Rain has finally remembered us, but it’ll take a long time to refill the ditches out on the grazing marshes. My local river is still running, or ambling, whatever a Norfolk river does. I caught a rare glimpse of a water shrew scurrying between lake and river the other afternoon, but on the whole wildlife seems to be taking the weather as it finds it.
The shock is in the hedgerow. This summer of fierce heat and little rain has grown a fruit garden of banquet proportions.
These are haws, the fruit of the hawthorn. The blackthorn, its notoriously prickly companion, produces sloes that dangling from the gnarled twigs like so many plums.
Blackthorn was once thought to be ancestral to the domestic plum, but genetic analysis has pointed elsewhere. In fairness, sloes warrant the inverse of whatever kindly adjectives might be given to plums. Dry, dry, dry, sharp and sour. But they are traditionally picked after the first frost to flavour various drinks.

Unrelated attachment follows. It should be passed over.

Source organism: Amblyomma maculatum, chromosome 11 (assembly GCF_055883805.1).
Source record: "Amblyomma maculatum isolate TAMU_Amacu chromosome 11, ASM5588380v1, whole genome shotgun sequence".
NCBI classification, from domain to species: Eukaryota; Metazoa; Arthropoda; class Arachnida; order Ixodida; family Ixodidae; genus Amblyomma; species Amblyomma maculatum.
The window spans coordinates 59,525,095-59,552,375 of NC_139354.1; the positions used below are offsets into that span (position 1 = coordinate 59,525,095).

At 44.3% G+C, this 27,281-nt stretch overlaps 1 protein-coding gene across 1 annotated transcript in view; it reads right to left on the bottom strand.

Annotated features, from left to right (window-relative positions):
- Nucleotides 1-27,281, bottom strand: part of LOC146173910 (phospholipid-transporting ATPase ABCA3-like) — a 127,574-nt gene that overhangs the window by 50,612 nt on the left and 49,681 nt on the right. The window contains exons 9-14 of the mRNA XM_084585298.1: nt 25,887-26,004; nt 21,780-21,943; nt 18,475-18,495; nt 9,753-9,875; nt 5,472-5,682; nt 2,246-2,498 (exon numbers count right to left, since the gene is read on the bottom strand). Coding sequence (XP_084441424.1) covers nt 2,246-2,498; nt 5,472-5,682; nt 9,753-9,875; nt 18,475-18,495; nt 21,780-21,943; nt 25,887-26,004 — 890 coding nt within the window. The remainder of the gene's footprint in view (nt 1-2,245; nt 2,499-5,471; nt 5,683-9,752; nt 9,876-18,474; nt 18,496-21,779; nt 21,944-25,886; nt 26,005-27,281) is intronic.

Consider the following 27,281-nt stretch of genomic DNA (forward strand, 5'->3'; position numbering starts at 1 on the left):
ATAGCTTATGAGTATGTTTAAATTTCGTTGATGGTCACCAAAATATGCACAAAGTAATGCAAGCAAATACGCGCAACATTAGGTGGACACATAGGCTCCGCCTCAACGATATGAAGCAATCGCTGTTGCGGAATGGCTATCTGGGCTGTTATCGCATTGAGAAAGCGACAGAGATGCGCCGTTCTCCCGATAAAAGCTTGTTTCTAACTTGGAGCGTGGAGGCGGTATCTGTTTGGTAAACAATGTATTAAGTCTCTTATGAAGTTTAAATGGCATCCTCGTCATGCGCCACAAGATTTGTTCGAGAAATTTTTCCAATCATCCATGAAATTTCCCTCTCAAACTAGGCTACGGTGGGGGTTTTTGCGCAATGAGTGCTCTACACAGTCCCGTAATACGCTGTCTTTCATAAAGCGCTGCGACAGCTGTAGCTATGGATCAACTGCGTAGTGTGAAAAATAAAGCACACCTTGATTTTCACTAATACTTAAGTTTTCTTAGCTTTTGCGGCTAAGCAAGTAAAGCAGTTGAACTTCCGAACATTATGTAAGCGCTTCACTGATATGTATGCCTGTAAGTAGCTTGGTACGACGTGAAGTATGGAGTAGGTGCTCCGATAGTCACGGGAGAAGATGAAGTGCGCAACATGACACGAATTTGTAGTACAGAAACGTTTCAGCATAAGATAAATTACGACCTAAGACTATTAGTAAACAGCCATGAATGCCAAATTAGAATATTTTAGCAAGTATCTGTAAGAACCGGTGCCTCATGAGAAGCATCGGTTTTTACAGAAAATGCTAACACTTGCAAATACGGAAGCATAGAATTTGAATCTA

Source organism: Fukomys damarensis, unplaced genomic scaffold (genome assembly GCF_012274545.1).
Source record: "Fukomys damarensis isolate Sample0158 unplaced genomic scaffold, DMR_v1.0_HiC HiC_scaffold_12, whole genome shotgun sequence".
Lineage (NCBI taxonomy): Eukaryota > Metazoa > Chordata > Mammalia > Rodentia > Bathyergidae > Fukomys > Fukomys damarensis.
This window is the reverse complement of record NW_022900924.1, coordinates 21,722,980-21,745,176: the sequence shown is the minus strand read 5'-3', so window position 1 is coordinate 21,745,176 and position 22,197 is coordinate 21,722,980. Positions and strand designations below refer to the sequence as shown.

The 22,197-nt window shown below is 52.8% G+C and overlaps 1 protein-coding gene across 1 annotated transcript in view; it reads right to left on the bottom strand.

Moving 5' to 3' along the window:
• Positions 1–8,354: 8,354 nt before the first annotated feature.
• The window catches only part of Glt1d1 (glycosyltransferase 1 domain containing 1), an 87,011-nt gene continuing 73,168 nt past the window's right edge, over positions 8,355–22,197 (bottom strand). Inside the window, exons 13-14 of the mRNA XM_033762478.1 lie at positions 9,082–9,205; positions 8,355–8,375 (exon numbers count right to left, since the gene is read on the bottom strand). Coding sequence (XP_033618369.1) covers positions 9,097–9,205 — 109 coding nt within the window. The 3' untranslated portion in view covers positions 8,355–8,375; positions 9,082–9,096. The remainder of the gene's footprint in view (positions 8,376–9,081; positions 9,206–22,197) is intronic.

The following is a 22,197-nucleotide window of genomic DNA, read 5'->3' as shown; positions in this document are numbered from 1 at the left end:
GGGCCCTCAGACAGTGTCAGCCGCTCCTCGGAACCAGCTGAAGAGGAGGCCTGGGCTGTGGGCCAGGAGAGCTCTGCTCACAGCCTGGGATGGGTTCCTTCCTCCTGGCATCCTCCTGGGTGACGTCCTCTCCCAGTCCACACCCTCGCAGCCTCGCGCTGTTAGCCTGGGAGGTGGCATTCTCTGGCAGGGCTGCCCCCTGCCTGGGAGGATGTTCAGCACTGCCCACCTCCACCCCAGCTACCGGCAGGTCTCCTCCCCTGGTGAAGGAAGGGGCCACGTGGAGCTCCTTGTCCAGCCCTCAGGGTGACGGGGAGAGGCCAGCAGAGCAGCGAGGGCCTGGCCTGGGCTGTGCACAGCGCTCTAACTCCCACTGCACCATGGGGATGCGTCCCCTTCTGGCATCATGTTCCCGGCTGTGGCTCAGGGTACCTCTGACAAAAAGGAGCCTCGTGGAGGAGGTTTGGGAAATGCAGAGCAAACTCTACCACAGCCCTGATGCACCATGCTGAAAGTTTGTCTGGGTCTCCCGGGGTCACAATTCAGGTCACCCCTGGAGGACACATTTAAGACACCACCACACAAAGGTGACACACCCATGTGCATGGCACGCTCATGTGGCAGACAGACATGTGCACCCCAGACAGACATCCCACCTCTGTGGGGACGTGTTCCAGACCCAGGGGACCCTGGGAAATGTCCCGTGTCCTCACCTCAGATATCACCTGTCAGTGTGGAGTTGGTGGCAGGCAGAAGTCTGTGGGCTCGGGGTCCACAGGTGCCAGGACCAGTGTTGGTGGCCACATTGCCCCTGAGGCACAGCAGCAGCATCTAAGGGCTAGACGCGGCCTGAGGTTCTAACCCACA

Then there is elder, also having a bumper year.
And snowberry, which may catch the eye with its ghostly fruit, but unlike the others, is far from a welcome sight; in the UK, it’s an invasive species, threading its way across native scrubby habitats. I don’t really understand why known problem plants like snowberry and cherry laurel are still available for people to plant in their gardens – they do not stay there.
But most of my attention has been on crab apples. To be precise, the hundreds that have rained on my garden from a single crab apple tree, turning the parched lawn into a mosaic of yellow and pink.
I gathered a few and mixed them with some local blackberries. That’s my jam supplies sorted for a while.
It’ll be interesting to see how wildlife exploits the bounty that’s still outside.